This happened to create an open specification, and this eventually led to the development where many manufacturers managed to make clones of the IBM computers. It was Microsoft that had developed the basic operating system for the IBM computers, and although the system was used in all the personal computers manufactured by IBM, other manufacturers used the same program as well, and this meant that the IBM had to lose a share of the personal computer market to other manufacturers. (Triebwasser, 1998) IBM, when it engaged outside writers for their software programs contributed in no small measure to its initial success, but in the long run, the same transparency happened to make IBM a victim of reverse engineering, and engineers started to manufacture a different hardware which would be capable of running software that was actually written for IBM, and they found that they could sell such programs for less that the IBM's rates, and this meant that they could successfully undercut the IBM. (Triumph of the Nerds)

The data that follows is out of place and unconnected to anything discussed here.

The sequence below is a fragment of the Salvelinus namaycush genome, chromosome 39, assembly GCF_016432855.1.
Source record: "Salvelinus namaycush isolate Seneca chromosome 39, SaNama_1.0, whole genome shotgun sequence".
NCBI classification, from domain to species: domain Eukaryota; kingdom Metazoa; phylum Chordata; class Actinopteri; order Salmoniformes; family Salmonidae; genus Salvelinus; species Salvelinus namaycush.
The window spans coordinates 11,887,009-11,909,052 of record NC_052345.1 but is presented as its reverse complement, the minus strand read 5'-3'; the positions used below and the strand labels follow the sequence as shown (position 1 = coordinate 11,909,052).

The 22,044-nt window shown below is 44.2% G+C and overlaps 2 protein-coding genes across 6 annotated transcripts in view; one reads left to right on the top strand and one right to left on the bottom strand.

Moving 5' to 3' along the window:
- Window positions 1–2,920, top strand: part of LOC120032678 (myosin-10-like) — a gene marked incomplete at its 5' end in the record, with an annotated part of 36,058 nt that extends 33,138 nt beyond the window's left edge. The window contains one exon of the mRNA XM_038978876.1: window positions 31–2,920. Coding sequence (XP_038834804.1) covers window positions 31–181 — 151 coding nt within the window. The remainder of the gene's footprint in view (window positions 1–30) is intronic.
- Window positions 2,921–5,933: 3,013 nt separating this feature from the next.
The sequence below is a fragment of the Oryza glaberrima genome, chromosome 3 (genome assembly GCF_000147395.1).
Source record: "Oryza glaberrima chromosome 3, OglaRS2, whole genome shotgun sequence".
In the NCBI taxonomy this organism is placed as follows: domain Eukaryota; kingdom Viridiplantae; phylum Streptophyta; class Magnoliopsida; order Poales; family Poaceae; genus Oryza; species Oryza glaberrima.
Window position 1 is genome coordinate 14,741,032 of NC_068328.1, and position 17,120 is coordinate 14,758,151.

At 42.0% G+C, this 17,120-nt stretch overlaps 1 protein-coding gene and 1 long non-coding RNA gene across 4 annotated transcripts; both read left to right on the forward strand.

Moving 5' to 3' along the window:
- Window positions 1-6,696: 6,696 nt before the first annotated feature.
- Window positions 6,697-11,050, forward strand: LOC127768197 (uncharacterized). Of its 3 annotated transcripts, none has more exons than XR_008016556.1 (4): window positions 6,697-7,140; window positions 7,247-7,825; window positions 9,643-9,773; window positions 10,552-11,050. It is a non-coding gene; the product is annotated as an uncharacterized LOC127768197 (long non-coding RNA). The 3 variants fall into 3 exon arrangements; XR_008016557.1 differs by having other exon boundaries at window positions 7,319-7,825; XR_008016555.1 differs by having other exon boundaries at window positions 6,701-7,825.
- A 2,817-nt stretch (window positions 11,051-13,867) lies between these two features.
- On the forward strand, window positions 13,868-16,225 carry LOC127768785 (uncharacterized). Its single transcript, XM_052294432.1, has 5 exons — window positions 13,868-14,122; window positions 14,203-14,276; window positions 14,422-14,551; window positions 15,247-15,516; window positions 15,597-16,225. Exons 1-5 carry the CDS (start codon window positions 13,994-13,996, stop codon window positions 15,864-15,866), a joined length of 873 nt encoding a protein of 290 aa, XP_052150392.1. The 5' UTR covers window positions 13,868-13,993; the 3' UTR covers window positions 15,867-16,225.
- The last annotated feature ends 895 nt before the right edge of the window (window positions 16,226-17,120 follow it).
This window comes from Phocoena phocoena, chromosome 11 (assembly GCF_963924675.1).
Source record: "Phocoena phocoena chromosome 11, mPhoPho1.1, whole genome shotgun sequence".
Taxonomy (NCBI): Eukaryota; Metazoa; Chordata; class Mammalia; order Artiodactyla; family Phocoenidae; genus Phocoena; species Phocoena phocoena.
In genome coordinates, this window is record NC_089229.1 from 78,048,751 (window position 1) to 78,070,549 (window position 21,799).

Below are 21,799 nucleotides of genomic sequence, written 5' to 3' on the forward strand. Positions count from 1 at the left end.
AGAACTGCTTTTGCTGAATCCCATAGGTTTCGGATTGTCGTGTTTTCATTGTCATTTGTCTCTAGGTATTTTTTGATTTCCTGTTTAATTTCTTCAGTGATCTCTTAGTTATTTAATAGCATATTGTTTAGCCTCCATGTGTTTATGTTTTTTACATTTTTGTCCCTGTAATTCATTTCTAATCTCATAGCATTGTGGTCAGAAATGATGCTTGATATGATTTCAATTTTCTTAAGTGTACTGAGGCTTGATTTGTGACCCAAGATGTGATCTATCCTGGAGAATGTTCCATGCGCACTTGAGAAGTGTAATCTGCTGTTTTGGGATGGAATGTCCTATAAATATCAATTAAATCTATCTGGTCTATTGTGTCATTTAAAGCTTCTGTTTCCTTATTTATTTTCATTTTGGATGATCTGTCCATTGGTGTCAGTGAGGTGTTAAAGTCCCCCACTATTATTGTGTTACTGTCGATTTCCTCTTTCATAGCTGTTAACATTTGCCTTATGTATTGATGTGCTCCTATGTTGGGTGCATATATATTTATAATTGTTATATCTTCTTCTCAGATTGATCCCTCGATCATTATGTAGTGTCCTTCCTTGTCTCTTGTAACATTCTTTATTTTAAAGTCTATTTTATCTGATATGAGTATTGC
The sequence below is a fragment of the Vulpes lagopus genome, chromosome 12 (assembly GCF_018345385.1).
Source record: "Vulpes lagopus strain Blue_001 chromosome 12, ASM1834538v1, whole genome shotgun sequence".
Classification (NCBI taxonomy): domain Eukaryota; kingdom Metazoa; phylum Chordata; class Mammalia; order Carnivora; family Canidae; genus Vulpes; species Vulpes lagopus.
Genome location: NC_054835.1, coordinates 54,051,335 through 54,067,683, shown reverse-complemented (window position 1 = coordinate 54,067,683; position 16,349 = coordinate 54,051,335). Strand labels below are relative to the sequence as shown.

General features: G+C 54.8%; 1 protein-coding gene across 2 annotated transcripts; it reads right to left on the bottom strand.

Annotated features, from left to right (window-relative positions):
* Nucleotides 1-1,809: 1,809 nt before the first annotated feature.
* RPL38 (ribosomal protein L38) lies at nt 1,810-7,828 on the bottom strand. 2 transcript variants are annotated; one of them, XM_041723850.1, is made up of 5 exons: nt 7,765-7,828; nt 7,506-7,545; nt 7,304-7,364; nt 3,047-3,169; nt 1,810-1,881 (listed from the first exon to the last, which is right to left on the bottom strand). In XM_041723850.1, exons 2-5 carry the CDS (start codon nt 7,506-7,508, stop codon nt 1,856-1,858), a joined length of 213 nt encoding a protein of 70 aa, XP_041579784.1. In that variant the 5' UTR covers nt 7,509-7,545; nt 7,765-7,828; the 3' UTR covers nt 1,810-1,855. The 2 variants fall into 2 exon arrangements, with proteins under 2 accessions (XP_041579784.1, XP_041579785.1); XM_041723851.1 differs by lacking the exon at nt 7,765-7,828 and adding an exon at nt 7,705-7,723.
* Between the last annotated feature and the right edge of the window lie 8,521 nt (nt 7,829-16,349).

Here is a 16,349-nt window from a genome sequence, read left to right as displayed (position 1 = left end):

IBM's share in the personal computer market has since that time been gradually eroding and decreasing dramatically, until finally, in the year 2005, IBM had to literally exit the business by selling out to Lenovo, which was a Chinese company, getting a share of the equity in return. These are some of the opinions voiced by experts on what would happen now, that IBM has sold off its share of the personal computer market. One opinion was that with IBM selling off its share, the entire personal computer market of the world is in fact headed for a major 'shake-up', wherein the Lenovo Group of China, which bought he company for the amount of $1.25 billion, plus the $500 billion debt of IBM, has become all set to become the third largest personal computer manufacturer in the world. Why, did IBM sell off its personal computer business? There are several good reasons why IBM did what it did, and some of them are: the company had, in fact, been outsourcing most of its manufacturing several years ago, and it had in fact sold off its last personal computer manufacturing plants in the year 2003. The IBM was not able to set its market prices at a rate above that of the general market prices, perhaps because of the fact that IBM used the Microsoft operating system in its desktops, and also in its Intel chips, and the only thing that was actually unique about the IBM personal computer was that it was unique and original in its design. (Who's the No. 1 PC maker now?)